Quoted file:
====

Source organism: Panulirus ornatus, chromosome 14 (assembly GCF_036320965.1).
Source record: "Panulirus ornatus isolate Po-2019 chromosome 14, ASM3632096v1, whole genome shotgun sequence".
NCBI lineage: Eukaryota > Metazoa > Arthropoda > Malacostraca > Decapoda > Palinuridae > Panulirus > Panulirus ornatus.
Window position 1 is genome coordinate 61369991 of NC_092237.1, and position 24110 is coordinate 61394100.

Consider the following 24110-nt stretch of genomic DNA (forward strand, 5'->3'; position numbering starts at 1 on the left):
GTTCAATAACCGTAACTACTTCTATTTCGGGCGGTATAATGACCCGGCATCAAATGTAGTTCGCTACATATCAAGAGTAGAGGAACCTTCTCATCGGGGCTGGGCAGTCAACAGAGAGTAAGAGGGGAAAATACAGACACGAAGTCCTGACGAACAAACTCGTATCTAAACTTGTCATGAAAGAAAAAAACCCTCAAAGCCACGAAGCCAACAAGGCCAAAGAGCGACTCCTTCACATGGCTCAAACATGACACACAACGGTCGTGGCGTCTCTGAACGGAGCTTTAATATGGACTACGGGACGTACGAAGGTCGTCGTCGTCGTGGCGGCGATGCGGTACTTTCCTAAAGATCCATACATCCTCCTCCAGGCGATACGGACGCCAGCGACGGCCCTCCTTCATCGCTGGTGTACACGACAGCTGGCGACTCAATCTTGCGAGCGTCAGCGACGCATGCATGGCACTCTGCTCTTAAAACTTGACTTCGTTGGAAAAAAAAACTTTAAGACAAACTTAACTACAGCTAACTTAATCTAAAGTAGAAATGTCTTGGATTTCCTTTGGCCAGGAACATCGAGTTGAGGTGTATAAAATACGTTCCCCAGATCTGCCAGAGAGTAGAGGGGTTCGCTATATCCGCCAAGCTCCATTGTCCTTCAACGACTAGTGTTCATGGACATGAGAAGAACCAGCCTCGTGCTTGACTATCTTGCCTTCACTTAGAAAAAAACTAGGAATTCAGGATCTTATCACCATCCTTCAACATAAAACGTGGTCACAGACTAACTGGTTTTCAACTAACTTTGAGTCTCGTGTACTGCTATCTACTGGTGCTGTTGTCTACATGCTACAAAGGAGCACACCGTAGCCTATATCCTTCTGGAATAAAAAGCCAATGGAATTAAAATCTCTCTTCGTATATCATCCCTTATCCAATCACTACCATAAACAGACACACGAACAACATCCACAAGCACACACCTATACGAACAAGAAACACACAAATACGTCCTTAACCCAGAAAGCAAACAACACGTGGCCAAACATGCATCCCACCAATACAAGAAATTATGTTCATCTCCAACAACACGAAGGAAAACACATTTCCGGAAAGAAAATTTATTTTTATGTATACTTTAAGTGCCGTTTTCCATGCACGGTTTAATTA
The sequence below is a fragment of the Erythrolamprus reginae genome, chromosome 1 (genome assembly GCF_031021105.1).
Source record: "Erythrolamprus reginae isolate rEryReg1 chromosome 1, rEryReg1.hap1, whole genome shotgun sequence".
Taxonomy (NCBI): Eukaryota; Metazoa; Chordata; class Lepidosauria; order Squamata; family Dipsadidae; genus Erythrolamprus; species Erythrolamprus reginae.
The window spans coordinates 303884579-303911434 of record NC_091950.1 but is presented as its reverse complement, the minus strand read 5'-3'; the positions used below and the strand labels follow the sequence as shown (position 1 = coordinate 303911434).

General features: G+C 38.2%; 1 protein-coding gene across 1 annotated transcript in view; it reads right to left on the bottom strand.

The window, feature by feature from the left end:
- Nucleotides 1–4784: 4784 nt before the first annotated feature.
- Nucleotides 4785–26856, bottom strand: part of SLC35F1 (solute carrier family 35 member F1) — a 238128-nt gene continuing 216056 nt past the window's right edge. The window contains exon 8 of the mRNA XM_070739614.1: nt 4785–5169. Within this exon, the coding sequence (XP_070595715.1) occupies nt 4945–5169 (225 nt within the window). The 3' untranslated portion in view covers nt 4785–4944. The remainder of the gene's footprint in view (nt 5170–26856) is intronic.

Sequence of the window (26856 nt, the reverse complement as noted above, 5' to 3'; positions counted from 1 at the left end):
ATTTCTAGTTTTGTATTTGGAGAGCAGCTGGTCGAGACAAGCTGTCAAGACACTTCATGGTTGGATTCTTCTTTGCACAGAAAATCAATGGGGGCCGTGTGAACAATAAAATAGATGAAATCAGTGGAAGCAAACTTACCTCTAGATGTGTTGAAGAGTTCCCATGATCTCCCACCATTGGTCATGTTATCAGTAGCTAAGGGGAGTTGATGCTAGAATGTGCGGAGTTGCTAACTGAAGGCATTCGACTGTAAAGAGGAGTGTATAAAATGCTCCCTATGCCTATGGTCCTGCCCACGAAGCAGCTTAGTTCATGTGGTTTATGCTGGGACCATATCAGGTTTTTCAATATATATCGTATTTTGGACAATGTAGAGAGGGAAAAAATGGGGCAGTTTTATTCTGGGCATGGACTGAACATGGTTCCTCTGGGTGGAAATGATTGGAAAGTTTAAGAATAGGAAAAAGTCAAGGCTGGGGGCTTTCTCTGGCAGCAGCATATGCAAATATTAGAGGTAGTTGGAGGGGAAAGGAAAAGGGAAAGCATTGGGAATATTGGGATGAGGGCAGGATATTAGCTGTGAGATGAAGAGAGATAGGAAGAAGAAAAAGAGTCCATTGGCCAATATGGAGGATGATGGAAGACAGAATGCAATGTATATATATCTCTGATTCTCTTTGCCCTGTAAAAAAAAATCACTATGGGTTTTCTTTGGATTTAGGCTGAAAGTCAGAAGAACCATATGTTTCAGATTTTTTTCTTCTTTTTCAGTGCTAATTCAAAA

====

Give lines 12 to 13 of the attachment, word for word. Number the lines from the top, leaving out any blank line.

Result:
The window, feature by feature from the left end:
- Nucleotides 1–4784: 4784 nt before the first annotated feature.